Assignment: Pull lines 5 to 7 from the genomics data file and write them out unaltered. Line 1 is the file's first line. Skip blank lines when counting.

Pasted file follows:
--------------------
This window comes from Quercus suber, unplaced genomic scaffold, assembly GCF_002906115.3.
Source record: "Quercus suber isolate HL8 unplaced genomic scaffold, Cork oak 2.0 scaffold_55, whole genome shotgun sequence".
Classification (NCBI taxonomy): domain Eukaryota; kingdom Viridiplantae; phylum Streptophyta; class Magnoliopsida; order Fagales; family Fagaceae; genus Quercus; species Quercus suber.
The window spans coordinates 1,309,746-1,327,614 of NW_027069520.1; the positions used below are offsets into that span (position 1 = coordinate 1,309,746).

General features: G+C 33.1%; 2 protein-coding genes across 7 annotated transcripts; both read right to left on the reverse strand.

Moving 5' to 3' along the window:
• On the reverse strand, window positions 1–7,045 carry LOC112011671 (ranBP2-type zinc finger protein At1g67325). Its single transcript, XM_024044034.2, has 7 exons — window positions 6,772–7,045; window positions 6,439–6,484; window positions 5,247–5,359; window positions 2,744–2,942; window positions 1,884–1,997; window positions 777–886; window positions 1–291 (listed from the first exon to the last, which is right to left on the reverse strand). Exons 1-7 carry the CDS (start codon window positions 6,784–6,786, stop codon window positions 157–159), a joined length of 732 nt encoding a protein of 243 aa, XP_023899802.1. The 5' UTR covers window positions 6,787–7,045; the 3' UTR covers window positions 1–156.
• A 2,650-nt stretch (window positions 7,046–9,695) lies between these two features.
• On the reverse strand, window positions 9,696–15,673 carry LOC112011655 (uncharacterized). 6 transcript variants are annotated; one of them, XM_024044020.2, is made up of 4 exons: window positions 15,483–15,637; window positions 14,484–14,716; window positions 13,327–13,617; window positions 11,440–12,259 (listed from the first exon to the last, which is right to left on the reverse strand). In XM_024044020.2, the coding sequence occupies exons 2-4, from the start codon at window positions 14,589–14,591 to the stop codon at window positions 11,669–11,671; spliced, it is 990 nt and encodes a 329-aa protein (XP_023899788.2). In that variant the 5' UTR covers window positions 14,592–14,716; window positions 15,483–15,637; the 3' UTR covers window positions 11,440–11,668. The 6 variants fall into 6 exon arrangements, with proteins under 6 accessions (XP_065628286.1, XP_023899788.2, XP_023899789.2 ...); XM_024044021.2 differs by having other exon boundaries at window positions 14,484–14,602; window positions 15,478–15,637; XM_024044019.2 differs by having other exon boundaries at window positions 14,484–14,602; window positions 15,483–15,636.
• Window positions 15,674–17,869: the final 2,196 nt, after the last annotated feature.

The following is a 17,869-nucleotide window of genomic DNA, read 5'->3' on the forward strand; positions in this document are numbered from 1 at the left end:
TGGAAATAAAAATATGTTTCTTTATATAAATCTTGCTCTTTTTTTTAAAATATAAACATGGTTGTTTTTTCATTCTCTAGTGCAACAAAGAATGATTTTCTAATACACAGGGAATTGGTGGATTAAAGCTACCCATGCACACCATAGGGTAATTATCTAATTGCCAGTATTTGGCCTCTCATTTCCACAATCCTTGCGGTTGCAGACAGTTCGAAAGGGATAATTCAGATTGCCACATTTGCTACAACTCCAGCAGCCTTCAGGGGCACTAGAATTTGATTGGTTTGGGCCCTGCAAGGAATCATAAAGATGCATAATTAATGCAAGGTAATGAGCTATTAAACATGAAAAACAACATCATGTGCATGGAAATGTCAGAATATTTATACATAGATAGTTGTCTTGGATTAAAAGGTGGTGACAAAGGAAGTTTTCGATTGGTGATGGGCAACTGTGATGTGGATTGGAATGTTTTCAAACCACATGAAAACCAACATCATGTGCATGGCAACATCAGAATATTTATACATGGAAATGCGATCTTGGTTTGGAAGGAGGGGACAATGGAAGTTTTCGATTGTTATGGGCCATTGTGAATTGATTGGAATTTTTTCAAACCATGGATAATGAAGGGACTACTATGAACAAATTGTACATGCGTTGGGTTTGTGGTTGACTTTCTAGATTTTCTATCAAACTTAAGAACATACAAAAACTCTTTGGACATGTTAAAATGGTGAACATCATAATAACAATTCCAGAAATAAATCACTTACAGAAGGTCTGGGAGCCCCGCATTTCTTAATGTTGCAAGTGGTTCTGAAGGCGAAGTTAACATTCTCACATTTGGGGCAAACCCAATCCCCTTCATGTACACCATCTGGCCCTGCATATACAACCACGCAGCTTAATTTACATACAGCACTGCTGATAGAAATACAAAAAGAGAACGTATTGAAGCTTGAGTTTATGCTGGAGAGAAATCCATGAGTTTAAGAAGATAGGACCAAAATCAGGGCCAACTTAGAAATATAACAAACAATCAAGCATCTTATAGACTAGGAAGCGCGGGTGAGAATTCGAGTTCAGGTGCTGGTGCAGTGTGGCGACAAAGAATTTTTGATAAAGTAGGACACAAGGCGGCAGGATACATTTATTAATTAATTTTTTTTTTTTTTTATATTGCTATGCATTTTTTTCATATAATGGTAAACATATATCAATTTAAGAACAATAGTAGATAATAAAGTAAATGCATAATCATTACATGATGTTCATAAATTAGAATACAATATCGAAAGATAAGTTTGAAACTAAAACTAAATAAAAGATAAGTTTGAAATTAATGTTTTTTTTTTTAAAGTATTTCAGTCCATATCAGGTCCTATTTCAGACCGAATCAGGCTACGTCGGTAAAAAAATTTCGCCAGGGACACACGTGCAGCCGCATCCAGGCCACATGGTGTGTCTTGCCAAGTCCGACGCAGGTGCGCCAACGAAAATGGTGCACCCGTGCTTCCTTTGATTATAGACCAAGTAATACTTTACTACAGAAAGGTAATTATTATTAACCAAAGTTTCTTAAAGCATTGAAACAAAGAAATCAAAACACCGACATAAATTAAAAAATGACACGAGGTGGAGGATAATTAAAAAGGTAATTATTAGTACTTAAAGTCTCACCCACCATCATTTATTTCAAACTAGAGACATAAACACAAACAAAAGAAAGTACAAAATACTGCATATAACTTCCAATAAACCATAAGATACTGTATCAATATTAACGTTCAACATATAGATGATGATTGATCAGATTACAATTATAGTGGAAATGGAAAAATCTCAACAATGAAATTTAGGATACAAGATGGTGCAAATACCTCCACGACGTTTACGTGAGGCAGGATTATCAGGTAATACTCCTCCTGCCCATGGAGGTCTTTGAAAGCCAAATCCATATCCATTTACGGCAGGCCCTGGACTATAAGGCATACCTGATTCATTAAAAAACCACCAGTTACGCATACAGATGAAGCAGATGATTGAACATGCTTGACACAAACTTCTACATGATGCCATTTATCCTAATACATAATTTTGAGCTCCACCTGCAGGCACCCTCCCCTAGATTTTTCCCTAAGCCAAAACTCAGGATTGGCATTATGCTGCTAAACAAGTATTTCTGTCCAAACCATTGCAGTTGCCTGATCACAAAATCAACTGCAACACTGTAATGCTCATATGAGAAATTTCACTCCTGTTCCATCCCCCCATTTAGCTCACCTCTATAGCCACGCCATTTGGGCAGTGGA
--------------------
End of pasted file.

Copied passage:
General features: G+C 33.1%; 2 protein-coding genes across 7 annotated transcripts; both read right to left on the reverse strand.

Moving 5' to 3' along the window:
• On the reverse strand, window positions 1–7,045 carry LOC112011671 (ranBP2-type zinc finger protein At1g67325). Its single transcript, XM_024044034.2, has 7 exons — window positions 6,772–7,045; window positions 6,439–6,484; window positions 5,247–5,359; window positions 2,744–2,942; window positions 1,884–1,997; window positions 777–886; window positions 1–291 (listed from the first exon to the last, which is right to left on the reverse strand). Exons 1-7 carry the CDS (start codon window positions 6,784–6,786, stop codon window positions 157–159), a joined length of 732 nt encoding a protein of 243 aa, XP_023899802.1. The 5' UTR covers window positions 6,787–7,045; the 3' UTR covers window positions 1–156.